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Y-DNA and mtDNA data updated to Ancient DNA Dataset v. 2.01.19.
Y-DNA and mtDNA data updated to Ancient DNA Dataset v. 2.01.14.
Updated to version 2.01.14. I spent hours reviewing SNP calls for I2 subclades and adding positive, negative, and dubious SNPs. It was very interesting, but also very frustrating when I realized after spending so many hours during the weekend that I couldn’t find what I was looking for: a clear patrilineal connection between all Megalithic groups.
This post shows the result of that work:
Y-DNA and mtDNA data updated to Ancient DNA Dataset v. 2.01.7.
Updated to version 2.01.7 with data from the new Cassidy et al. (2020) mostly updating data from her 2017 thesis.
Also added skin – hair – eye color data thanks to their assessments, even though they are limited to early available (and more ‘western’) samples.
The updated version of the Web App (announced here) includes
- The new corrected mtDNA haplogroups and further information.
- An update of symbols (borders and colors) for Y-DNA, especially I2 and I1 subclades.
Regarding I2, I thought it was particularly important to notice the different between Steppe-related branches (especially those appearing among the Yamnaya, which are later found in South Asia) and others.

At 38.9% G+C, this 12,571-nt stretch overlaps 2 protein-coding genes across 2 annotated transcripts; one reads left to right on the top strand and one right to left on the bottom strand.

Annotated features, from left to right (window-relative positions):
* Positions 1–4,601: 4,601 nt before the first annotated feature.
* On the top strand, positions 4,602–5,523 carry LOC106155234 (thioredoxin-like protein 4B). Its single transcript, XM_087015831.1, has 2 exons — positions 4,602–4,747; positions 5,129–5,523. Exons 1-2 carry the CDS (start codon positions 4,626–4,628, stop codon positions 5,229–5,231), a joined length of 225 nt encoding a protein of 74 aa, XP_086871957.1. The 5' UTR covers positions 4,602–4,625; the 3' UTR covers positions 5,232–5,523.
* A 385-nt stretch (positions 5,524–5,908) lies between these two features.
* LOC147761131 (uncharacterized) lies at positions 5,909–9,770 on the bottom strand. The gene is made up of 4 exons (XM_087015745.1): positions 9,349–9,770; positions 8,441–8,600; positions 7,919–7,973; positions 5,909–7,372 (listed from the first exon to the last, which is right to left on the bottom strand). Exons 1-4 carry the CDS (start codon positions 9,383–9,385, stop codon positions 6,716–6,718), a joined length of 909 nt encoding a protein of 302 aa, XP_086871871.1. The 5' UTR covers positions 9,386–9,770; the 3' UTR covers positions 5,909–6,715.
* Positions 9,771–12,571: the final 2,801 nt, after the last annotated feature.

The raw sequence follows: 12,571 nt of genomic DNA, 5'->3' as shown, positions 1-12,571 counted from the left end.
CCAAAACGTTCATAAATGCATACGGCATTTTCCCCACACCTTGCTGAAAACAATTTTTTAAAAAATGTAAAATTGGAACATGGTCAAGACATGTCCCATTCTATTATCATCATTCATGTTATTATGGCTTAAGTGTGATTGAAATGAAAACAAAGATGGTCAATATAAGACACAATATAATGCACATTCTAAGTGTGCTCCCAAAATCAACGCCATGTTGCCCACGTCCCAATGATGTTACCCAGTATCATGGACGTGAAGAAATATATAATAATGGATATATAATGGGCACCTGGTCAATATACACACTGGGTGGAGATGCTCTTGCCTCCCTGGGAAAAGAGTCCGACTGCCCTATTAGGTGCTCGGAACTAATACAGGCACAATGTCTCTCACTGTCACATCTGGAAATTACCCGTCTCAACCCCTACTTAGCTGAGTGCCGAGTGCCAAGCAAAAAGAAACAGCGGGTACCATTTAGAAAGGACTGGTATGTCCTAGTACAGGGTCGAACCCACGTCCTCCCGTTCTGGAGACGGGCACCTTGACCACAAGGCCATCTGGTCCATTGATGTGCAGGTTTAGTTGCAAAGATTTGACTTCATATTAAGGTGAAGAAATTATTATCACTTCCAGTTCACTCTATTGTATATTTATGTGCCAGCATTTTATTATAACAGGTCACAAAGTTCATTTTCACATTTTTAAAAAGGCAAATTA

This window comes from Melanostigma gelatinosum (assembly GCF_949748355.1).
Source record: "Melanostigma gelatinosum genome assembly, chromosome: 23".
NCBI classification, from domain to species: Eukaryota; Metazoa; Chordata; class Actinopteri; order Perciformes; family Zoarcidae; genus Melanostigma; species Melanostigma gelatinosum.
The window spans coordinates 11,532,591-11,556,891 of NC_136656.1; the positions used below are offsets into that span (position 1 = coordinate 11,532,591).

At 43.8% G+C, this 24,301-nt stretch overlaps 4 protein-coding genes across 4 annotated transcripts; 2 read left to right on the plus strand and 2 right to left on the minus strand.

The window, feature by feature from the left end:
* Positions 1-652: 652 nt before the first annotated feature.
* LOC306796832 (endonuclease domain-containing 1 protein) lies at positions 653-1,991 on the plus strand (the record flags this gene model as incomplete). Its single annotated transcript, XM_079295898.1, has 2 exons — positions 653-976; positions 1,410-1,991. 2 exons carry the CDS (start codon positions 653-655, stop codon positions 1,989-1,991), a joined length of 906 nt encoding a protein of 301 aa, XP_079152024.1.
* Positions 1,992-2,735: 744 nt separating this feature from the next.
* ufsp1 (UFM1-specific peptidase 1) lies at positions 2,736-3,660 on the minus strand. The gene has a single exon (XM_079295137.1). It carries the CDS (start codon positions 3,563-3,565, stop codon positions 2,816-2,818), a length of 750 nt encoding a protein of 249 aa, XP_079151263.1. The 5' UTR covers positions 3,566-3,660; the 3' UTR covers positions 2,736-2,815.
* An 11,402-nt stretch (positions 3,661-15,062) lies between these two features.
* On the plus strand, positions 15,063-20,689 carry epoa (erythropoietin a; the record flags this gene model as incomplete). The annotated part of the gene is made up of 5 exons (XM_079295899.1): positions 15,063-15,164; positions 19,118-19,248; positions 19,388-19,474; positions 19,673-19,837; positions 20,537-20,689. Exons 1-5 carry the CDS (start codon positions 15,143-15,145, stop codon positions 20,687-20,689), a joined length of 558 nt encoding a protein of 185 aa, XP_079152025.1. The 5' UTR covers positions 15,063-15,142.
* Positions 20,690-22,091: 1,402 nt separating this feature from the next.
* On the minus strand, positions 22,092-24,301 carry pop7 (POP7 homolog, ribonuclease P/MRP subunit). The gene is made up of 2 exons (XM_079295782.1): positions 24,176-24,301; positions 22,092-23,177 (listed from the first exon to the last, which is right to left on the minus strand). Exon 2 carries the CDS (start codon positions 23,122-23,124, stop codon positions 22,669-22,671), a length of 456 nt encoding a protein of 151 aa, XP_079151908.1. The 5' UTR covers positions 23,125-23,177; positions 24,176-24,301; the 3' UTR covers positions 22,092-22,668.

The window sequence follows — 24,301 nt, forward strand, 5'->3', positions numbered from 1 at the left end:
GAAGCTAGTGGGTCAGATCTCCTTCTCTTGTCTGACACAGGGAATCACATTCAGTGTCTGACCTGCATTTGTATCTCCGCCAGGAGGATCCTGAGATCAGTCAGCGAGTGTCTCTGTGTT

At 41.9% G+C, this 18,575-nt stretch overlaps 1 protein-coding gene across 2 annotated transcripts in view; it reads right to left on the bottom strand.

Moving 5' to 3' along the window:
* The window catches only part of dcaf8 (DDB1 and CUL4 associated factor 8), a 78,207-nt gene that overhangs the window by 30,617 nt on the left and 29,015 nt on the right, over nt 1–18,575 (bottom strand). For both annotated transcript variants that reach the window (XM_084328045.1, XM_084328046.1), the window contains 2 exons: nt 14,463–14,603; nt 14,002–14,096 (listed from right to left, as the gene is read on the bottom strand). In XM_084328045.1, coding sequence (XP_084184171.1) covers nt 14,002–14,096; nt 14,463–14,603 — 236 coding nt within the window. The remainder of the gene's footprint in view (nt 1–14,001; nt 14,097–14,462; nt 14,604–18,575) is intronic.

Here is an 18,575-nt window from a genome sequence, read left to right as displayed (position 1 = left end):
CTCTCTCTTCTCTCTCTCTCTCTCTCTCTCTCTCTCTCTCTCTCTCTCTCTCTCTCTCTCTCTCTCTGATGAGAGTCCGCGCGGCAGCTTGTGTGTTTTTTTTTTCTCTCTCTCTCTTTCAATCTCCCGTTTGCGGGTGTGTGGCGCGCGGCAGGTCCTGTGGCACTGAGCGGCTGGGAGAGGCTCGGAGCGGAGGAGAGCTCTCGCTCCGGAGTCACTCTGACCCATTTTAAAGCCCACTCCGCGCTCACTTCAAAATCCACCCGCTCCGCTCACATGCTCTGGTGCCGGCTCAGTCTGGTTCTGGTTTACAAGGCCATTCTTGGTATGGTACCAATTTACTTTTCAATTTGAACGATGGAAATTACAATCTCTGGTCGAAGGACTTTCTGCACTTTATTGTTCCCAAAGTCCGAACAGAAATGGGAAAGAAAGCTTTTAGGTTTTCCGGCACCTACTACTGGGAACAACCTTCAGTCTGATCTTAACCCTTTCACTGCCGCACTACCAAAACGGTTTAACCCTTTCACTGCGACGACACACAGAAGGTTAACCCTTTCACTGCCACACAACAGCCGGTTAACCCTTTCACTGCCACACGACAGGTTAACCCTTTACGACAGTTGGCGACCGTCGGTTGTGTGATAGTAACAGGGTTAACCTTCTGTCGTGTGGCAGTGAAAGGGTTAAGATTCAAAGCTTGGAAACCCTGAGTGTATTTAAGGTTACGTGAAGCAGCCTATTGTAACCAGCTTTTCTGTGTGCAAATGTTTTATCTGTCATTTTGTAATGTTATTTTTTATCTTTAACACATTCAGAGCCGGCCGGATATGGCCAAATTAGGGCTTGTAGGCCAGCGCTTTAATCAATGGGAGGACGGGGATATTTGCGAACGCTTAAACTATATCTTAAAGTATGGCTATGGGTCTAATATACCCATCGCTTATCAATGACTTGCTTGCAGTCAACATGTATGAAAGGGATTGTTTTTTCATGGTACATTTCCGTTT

Version 2.0x includes new columns for:
- FTDNA haplotree
- YFull mtree
- Responsible for mtDNA SNP calls and the SNP calls published by them.
- Lactase Persistence – now separated from “other”, more focused on diseases.
The most interesting part is the correction of nomenclature and hyperlinks, so that the file may be accurately used for mtDNA phylogeography.
Newly reported samples – or recently found by me – have also been added.
The new standard versions don’t have fields specific for GIS maps.
Announcement is here.June 10, 2020 at 12:46 pm in reply to: Prehistory Atlas: Maps of Cultures, Peoples, and Languages #30281
Update to version 1.93 with automated SNP calls from genotypes shared by Kolgeh (as suggested in comments).
Updated from version 1.91.9 to version 1.91.12, including the new Baikal samples from Yu et al. Cell (2020) and the Maros samples from Zegarac et al. bioRxiv (2020), as well as the few reported Trentino samples in Graeffen’s thesis (2020), the few mtDNA from East Asian genomes, or the few Inner Mongolia samples from Li et al. Phys. Anthr. (2020), which updates their previous Li et al. (2017) report.
Version 1.90.8 includes minor updates and mtDNA from the study Mitochondrial genomes from Bronze Age Poland reveal genetic continuity from the Late Neolithic and additional genetic affinities with the steppe populations, by Juras et al. J. Phys. Anthropol. (2020)